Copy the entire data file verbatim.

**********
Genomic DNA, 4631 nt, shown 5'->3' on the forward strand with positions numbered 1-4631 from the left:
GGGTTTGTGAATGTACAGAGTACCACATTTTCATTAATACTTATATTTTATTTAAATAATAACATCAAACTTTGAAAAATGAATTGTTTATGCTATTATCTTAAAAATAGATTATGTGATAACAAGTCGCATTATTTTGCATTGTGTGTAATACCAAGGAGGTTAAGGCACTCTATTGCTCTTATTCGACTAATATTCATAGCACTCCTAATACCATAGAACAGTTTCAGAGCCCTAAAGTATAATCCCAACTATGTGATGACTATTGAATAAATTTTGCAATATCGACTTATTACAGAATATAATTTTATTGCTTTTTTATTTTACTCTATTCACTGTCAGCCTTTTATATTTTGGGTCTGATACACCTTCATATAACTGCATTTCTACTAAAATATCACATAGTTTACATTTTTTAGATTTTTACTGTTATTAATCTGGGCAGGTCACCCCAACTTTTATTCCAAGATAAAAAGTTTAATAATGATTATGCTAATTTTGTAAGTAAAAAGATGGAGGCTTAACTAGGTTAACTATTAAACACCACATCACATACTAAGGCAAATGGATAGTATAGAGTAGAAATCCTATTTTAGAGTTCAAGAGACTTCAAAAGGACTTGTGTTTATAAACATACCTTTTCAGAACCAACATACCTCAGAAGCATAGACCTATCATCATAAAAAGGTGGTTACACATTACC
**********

Genomic DNA, 4631 nt, shown 5'->3' on the forward strand with positions numbered 1-4631 from the left:
GGGTTTGTGAATGTACAGAGTACCACATTTTCATTAATACTTATATTTTATTTAAATAATAACATCAAACTTTGAAAAATGAATTGTTTATGCTATTATCTTAAAAATAGATTATGTGATAACAAGTCGCATTATTTTGCATTGTGTGTAATACCAAGGAGGTTAAGGCACTCTATTGCTCTTATTCGACTAATATTCATAGCACTCCTAATACCATAGAACAGTTTCAGAGCCCTAAAGTATAATCCCAACTATGTGATGACTATTGAATAAATTTTGCAATATCGACTTATTACAGAATATAATTTTATTGCTTTTTTATTTTACTCTATTCACTGTCAGCCTTTTATATTTTGGGTCTGATACACCTTCATATAACTGCATTTCTACTAAAATATCACATAGTTTACATTTTTTAGATTTTTACTGTTATTAATCTGGGCAGGTCACCCCAACTTTTATTCCAAGATAAAAAGTTTAATAATGATTATGCTAATTTTGTAAGTAAAAAGATGGAGGCTTAACTAGGTTAACTATTAAACACCACATCACATACTAAGGCAAATGGATAGTATAGAGTAGAAATCCTATTTTAGAGTTCAAGAGACTTCAAAAGGACTTGTGTTTATAAACATACCTTTTCAGAACCAACATACCTCAGAAGCATAGACCTATCATCATAAAAAGGTGGTTACACATTACC